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MIT’s MultiFab 3D Printer Is One Giant Leap Towards a Real-Life Replicator

One day 3D printers will be able to churn out working electronics and fully-functional machines, instead of just plastic parts. And that day is now slightly closer with MIT CSAIL’s MultiFab 3D printer that can use ten different materials to build working devices in a single print run. » 8/21/15 12:41pm 8/21/15 12:41pm

These Slithering Modular Snakebots Are the Future of Robotics

A snakebot recently crawled up my leg. The engineers sort of grinned while I grimaced, wondering if I should try to attack it or cry for help, an impulse that comes from watching too many scifi movies, I guess. I expect most robots to destroy me, but these snakebots are designed to do the opposite. And they could… » 6/17/15 4:25pm 6/17/15 4:25pm

The process of making an entire skateboard looks like a lot of fun

Skateboarding is fun but George Powell of Powell Peralta skateboard makes building skateboards look even more fun. It's always cool to see hands and machines and people transform wood into something completely different but especially neat to see how the whole skateboard—trucks and bearings and wheels—comes together. » 3/03/15 10:57pm 3/03/15 10:57pm

Go Inside the Factory That Makes the World's Solar Panels

While you're watching the final game of the World Cup today, keep a keen eye on the advertisements along the sidelines. You're likely to see the name Yingli Solar: a massive Chinese solar power manufacturer that few soccer fans are likely to know. Climate Desk recently visited Yingli's sprawling plant, and got a… » 7/13/14 4:00pm 7/13/14 4:00pm

You Can Recycle These New Circuit Boards by Dunking Them in Hot Water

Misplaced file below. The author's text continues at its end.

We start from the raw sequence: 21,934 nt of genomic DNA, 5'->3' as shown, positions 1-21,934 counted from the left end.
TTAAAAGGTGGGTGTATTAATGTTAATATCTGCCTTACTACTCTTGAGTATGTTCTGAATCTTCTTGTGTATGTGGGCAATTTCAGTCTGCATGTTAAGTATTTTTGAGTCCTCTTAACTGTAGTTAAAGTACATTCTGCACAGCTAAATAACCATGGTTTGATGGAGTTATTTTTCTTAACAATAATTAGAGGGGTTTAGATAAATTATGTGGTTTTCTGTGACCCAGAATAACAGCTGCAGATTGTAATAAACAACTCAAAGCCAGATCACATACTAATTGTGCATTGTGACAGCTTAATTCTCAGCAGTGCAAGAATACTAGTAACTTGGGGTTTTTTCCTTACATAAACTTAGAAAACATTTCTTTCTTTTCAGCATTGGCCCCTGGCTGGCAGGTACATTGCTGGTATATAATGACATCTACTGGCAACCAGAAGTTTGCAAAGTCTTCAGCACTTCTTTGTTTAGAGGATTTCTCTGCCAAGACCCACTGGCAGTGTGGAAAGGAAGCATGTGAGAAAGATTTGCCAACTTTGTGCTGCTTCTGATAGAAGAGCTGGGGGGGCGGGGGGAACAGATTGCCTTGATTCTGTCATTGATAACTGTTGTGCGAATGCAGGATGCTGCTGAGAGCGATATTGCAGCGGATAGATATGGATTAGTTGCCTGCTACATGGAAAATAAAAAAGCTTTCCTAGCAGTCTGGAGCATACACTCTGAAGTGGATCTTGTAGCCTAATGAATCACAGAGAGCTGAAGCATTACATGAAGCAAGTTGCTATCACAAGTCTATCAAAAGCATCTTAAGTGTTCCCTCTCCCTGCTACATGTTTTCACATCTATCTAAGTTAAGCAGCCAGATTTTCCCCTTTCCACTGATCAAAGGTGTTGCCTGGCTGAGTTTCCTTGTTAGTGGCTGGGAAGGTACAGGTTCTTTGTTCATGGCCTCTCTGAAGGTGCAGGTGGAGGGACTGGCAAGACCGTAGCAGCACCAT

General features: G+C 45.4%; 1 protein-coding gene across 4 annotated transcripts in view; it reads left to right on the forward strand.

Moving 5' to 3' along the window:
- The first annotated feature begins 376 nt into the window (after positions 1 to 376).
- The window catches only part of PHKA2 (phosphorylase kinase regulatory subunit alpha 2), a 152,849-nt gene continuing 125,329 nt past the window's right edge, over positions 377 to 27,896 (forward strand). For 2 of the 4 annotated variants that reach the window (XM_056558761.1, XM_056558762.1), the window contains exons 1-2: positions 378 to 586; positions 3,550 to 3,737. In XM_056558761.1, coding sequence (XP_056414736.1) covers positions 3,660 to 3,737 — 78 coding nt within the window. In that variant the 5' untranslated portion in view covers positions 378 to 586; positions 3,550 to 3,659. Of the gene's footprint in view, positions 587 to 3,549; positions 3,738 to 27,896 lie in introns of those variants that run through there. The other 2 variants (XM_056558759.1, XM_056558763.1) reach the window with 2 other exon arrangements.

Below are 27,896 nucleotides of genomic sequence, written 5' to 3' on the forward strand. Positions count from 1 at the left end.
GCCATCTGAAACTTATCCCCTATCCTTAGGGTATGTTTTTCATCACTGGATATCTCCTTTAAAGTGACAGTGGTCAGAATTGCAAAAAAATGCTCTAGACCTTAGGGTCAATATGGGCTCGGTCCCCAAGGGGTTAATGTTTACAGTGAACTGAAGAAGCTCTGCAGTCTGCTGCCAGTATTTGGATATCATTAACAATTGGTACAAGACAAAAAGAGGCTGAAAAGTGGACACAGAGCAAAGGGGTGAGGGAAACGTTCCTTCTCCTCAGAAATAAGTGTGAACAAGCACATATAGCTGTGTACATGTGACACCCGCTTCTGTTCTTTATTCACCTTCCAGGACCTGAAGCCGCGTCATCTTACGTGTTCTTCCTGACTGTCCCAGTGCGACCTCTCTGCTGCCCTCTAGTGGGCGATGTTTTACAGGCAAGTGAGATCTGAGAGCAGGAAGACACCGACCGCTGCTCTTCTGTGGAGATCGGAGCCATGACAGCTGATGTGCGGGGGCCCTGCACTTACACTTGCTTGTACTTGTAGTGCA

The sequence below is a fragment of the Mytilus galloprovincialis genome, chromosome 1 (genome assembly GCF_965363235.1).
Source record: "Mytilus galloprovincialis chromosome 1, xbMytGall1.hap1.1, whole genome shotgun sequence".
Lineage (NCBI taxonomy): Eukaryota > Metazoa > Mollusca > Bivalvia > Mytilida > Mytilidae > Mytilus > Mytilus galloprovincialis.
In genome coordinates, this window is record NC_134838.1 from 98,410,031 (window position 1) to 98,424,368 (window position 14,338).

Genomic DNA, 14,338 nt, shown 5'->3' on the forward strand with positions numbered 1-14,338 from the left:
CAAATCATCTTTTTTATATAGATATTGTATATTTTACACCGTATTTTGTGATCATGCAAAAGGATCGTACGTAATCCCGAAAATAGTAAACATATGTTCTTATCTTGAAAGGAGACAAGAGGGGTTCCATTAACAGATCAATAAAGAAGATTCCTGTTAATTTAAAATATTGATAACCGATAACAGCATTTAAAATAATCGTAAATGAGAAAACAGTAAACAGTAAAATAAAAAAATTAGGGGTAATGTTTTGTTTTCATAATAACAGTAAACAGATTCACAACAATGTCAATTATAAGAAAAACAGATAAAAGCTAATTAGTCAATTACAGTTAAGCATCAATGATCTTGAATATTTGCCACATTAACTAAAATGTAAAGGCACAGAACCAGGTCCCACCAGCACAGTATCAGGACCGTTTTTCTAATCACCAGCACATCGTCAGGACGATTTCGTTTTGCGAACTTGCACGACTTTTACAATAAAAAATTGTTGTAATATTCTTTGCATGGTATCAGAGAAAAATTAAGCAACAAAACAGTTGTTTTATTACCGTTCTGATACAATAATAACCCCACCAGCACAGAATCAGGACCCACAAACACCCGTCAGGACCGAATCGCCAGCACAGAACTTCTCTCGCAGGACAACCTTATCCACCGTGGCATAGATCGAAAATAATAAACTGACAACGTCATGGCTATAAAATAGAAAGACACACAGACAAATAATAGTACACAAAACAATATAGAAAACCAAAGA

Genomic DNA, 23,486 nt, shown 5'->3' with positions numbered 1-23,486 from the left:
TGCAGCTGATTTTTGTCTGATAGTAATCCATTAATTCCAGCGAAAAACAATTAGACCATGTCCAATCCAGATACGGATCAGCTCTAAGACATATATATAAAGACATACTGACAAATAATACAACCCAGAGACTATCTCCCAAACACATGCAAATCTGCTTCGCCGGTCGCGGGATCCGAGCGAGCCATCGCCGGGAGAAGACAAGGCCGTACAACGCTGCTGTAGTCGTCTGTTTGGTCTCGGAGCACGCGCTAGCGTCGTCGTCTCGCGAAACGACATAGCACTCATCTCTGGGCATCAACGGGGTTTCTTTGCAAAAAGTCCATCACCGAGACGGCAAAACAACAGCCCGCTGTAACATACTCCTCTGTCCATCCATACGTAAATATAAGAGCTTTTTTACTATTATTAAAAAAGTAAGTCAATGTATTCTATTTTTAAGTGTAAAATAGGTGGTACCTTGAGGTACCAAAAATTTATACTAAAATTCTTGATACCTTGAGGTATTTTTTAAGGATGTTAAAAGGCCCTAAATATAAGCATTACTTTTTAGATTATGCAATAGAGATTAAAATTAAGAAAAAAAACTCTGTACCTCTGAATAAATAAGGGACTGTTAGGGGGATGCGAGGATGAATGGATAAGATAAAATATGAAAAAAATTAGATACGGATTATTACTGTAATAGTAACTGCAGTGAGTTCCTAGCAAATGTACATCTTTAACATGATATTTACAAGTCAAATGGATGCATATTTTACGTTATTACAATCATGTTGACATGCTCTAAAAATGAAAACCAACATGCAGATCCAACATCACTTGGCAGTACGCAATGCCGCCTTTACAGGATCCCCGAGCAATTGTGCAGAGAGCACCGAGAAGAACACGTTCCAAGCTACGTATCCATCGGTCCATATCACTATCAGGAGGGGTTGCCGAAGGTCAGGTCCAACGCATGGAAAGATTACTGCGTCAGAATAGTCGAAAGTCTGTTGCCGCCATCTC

It almost seems too easy. With government funding, a trio of British companies recently developed a new way to build circuit boards that makes them 90-percent recyclable. In fact, all you have to do to recycle them is dunk them in hot water and scrape off the circuits with a business card. » 5/07/14 1:40pm 5/07/14 1:40pm

Super-Specific Artisanal Goods Might Be Bad for the Economy

You'd think a renewed focus on handmade products would be good for a country's economy. That's not the sentiment in Australia, where a new report is claiming that handcrafted industries which require more employee hours, like bread baking and winemaking, are to blame for the country's sagging productivity. » 5/04/14 3:00pm 5/04/14 3:00pm

Surreal Exhibition Explores Half-Finished and Incomplete Products

Ever wonder what a French Horn looks like before it gets completely twisted? Or a soda can before it gets a top and a tab? In the Making, an upcoming exhibition at London's Design Museum curated by British design golden boys Edward Barber and Jay Osgerby, will present a range of familiar products in various states of… » 12/13/13 1:40pm 12/13/13 1:40pm

A Photographic Journey Down The Old Industrial Banks of the Thames

After the Thames River weaves eastward through London, it widens into an industrial landscape of factories sretching out into the English Channel. London-based photographer Alice Gur-Arie has documented this landscape in her series Passages: Industry on the River Thames, a collection of beautiful black and white… » 11/25/13 6:00pm 11/25/13 6:00pm

How Extreme Ultraviolet Light Is Set to Make Your Processor Faster

You may already know that silicon chips are etched using deep ultraviolet lithography, but you might not realise that we've reached the limit of what can be done using normal UV rays. Fortunately a new kind of light, called Extreme Ultraviolet, is about to land in the hands of chip manufacturers—and it should help… » 8/07/13 5:37am 8/07/13 5:37am